According to Eusebius, Constantine began studying the Scriptures in earnest in A.D. 312. He became convinced, based in part on arguments by the Christian rhetorician Lactantius that the Biblical God opposes those who oppose him and his people, indeed the Biblical God takes vengeance on Emperors who persecute Christians. But it wasn’t just from fear that Constantine systematically promoted Christianity. It was also because he saw the opportunity to help to unite the Empire under “one God, indivisible, with liberty and justice for all”. No ruler of that age would have doubted the necessity of the religious undergirding of the Empire. This, after all, had in part been what the Emperor cult had been about before Constantine’s time. But Constantine had a deep concern that the church itself was divided, and this is precisely why he tried to help facilitate the resolution of major church crises and disputes, by hosting a council like Nicaea in A.D. 325.
Leithart gives a careful account in this chapter of Constantine’s prayer life, his commendations of councils working towards orthodoxy in Christology and praxis, his setting up a tabernacle for prayer outside his army camp when he had to go to war against invaders, his providing Eusebius with various copies of the Scriptures for various churches, his rebuking of Arians for bad exegesis of the ‘divinely inspired Scriptures’ and much more. In fact Constantine himself became a preacher in his own palace, and wearied much of his court with Christian exhortations, including various anti-pagan polemics. He was especially given to apologetics. The only real way to deny all this considerable evidence is to argue that Eusebius is lieing through his teeth, and is the most dishonest historian of all time. With all the cautions I mentioned in a previous post in this series, I am certainly not prepared to throw Eusebius in the dustbin of history as completely unreliable. Polemical yes, exuberant about Constantine, yes, (he seems to have drunk the same Koolaide that modern conservative Christians drink when they think they have helped elected a really born again politician or even a President), naive yes, but unreliable about the facts, no. We must read him critically, but where we can check him he is honest, and reliable.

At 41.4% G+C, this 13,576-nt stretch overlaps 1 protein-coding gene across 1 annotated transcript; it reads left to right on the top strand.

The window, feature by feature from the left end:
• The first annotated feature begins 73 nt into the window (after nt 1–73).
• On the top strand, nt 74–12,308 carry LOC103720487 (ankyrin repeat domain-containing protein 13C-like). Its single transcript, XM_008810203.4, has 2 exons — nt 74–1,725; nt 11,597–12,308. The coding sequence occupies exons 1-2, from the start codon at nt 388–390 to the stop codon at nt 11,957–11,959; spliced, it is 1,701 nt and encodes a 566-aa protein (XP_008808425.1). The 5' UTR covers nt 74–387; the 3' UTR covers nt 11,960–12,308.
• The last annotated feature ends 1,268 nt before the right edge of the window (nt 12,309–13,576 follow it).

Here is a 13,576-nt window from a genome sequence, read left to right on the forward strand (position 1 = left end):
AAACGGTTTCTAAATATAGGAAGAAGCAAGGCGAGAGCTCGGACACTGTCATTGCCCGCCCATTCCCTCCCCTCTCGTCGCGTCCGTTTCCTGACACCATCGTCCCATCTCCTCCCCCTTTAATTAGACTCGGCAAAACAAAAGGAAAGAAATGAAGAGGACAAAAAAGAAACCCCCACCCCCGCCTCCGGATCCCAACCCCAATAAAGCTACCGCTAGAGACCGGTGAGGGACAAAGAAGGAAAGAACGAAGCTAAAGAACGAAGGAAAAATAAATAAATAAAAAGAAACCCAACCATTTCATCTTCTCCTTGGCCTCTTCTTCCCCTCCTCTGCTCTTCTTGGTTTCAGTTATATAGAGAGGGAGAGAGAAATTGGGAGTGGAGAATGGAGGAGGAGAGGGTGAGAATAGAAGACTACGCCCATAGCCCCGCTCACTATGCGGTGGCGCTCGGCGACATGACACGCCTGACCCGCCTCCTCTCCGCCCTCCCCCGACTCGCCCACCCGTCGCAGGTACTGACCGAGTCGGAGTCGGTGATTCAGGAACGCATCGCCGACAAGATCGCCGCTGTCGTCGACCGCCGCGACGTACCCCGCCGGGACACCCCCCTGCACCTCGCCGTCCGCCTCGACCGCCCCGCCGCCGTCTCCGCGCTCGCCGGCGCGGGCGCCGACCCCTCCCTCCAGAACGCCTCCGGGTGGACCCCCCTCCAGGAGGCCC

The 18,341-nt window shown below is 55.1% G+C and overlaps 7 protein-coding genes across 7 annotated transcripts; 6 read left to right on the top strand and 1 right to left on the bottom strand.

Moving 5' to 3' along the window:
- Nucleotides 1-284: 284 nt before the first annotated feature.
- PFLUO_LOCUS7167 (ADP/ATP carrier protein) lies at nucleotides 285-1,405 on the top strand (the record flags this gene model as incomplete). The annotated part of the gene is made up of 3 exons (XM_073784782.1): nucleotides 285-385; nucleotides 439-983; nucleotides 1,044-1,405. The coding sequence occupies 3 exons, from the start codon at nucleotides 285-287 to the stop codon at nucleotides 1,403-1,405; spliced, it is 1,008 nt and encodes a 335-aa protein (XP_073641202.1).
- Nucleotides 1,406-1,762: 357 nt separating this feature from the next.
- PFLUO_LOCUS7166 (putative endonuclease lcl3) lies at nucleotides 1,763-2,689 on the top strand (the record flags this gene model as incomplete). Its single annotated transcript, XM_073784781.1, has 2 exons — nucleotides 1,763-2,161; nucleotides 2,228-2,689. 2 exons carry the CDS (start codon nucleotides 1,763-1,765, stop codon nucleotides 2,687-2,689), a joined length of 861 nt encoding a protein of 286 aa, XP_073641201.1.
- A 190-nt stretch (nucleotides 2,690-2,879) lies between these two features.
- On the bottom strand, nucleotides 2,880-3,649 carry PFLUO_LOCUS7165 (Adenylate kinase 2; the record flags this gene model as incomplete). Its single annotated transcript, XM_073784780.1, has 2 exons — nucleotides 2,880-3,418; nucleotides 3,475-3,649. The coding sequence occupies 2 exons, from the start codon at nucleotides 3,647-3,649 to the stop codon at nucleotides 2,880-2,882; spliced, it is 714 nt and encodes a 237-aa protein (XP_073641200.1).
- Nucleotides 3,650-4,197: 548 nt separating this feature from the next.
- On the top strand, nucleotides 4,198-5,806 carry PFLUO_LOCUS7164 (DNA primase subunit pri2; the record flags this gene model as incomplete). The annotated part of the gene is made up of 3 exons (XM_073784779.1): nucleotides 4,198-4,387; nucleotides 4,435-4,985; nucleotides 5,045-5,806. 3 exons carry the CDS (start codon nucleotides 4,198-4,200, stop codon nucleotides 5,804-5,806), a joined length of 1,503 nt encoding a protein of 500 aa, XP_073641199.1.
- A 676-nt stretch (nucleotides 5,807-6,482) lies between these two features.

Quoting Timothy Barnes at the end of this chapter, Leithart adds “From the days of his youth Constantine had been sympathetic to Christianity, and in 312 he experienced a religious conversion which profoundly affected his conception of himself. After 312 Constantine considered his main duty as Emperor was to inculcate virtue in his subjects and to persuade them to worship God. Constantine’s character is not wholly enigmatic. with all his faults and despite an intense ambition for personal power, he nevertheless sincerely believed that God had given him a special mission to convert the Roman Empire to Christianity” (p. 96). Not by force mind you, but by persuasion, which brings us back to the Edict of Milan, one of the most remarkable of all ancient documents. More in the next post on that.
Here I have to say that I don’t think we should see Constantine as much different than some of our own genuinely Christian Presidents who have to try and reconcile being commanders in chief and being worshippers of the one true God. As President, there are decisions one must make and roles that one must play, which as a private citizen much less as a private Christian one cannot and should not make. Constantine of course raises in an acute form the question of whether Christians can serve in such a public office and in the military, or if that is somehow a fundamental betrayal of the cause of Christ. We will say more of this in a bit.
What I am prepared to say now is that no fair and responsible exegete should conclude that somehow Romans 13 and materials in 1 Peter suggest that rulers and kingdoms are not authorized and set up by God. In fact that is precisely what Jesus himself said about Pontius Pilate— that he would have no power over Jesus if it had not been given him from above, and it is doubtful Jesus meant by the Emperor! (see John 18-19 and Chris Bryan’s Render unto Caesar). In other words, the Anabaptist reading, and Yoder’s in particular is not plausible or correct when it comes to texts like Rom. 13. But that doesn’t answer the questions whether Christians can serve in such God sanctioned governmental capacities. Nor does it tell us what sort of kingdom Jesus had in mind that was to be in but not of this world. We will talk about that more later. For now, we must continue to follow Leithart’s not so light hearted argument.